Timeline of San Diego History

Local events are in black ~ World and national events are in gray

Kumeyaay Native Americans   Juan Rodriguez Cabrillo   Junipero Serra   Alonzo Horton   George Marston   California Building, Balboa Park   San Diego Convention Center
Early ~ 1760 ~ 1780 ~ 1800 ~ 1820 ~ 1840 ~ 1860 ~ 1880 ~ 1900 ~ 1920 ~ 1940 ~ 1960 ~ 1980

20,000 BC
Hunting peoples of northeast Asia follow herds of Caribou, bison, and mammoth across the present day Bering Strait, which at several points in this period is a grassy plain a thousand miles broad. They then move south along ice-free corridors into the American continents. Anthropologists believe that humans first settled in the San Diego area as early as 20,000 years ago along the coast and 12,000 years ago in the desert.

12000 BC to 7000 BC
Original inhabitants of the San Diego area are now known as the San Dieguito people. The earliest cultural group, dated at about 7500 B.C., is referred to as the San Dieguito Paleo-Indian, which researcher Malcolm Rogers described in 1929 as a "scraper-maker culture." The Rogers site is above the San Dieguito River east of Rancho Santa Fe.

7000 BC to 1000 BC
La Jollan people assimilate the original San Dieguito people (or evolve from them). Today's La Jolla Beach and Tennis Club is neighbor to a major archeological site from this period.

1000 BC to 1000 AD
Yuman-speaking peoples intrude and assimilate La Jollan cultural group. Diegueños, the Indians nearest the San Diego Mission and most of the central San Diego area, are of Yuman stock, as are the Kamia and Yuma tribes to the east. Indians gather acorns and grind them into flour, from which they make a healthy mush. Archaeologists have found evidence of ceramics, cremations, pictographs, stone tools, clay-lined hearths and elaborate stone walls, some built for defense and others for irrigation.

1000 AD to 1600 AD
Yuman and Shoshonean groups migrate to northern San Diego area. Shoshoneans occupy almost a third of California. In the northern San Diego area Shoshoneans comprise the Luiseño in North County, Cahuilla in the far northeast, east of Mount Palomar; Cupeño in a small region around Warner's Springs; Ipai or Northern Diegueño, from the San Dieguito River Valley to Mission Valley; and the Ipai or Kumeyaay from Mission Valley to Ensenada. The eastern limit is approximately around the Salton Sea and Salt Hills in Imperial County and, in Mexico, the Cocopa Mountains. Map of tribal distribution from Library of Congress website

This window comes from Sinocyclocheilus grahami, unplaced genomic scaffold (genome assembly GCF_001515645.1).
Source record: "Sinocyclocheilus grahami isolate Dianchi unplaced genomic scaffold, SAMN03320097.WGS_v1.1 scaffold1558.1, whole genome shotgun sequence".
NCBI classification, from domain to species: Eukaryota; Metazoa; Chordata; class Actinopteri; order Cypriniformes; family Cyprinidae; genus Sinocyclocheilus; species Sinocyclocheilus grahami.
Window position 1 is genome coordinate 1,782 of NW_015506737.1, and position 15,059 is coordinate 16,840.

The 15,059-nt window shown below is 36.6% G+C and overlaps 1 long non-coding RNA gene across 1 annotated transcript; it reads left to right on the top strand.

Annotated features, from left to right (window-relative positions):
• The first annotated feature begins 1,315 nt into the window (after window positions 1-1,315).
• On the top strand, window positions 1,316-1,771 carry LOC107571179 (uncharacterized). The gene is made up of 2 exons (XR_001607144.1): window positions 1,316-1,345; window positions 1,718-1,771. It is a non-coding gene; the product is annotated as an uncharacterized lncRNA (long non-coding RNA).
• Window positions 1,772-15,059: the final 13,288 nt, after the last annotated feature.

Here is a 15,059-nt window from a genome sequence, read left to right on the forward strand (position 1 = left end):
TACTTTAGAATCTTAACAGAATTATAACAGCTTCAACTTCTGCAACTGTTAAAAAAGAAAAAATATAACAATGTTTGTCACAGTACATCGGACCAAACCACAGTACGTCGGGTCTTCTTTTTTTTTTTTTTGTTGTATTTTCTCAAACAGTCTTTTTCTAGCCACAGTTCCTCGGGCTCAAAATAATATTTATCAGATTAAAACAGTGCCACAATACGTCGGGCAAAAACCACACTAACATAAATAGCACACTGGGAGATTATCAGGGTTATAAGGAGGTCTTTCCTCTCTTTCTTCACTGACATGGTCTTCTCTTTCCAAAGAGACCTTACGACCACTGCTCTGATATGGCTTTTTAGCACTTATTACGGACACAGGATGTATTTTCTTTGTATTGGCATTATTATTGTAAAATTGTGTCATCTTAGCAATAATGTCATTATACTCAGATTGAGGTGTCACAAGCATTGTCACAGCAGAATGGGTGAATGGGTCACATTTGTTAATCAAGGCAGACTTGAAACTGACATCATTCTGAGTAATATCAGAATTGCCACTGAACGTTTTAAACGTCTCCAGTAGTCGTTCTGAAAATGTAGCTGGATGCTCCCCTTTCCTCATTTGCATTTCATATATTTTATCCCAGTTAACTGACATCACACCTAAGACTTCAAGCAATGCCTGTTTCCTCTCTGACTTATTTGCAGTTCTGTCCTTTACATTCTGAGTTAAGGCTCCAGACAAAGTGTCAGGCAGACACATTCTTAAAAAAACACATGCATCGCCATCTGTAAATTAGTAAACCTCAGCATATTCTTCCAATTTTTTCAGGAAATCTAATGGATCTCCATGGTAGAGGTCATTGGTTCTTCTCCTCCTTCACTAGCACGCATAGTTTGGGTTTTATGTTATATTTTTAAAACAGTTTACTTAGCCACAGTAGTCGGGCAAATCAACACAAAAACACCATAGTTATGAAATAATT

Columbus discovers the New World.

Vasco Núñez de Balboa is the first European to gaze on the Pacific Ocean.

Hernán Cortés first meets Moctezuma in the great city of Tenochtitlan (now Mexico City). Two years later, he returns to conquer Tenochtitlan.

Cortés lands at La Paz in Baja California and establishes a temporary colony there.

September 28, 1542
Juan Rodríguez Cabrillo sails his flagship, the San Salvador, from Navidad (Mexico) into San Diego Bay on September 28, under the flag of Spain. He comes ashore, probably near Ballast Point on Point Loma. He names his discovery San Miguel and declares it a possession of the King of Spain. Cabrillo dies in the Channel Islands off Santa Barbara less than four months later. At this time the native population of San Diego area (estimated at 20,000) includes Luiseño, Cahuilla, Cupeño, Kumeyaay, Northern Diegueño Indian groups. Indians gather acorns from at least six species of oaks, collect fresh fruits and vegetables, hunt and fish.

November, 1602
Sebastian Vizcaíno arrives with his flagship "San Diego", sent north by Spain from Navidad in Mexico. Vizcaíno surveys the harbor and what is now Mission Bay and Point Loma, naming the area for the Spanish Catholic saint San Diego de Alcalá. He maps the coastline as far as Oregon and gives many locations the names by which we know them today.

November 12, 1602
First Christian religious service of record in California is conducted by Fray Antonio de la Ascensión, a member of Vizcaíno's expedition, celebrating the feast day of San Diego. A meeting follows the Mass, and later Indians appear with bows and arrows, but the Spanish offer gifts and communicate with sign language. The encounter ends peacefully.

Jamestown becomes first permanent English settlement on the banks of Virginia's James River.

Mission at Loreto, the first of 23 in Baja California, is established by Jesuit missionaries.

Mission at La Paz in Baja California is established.

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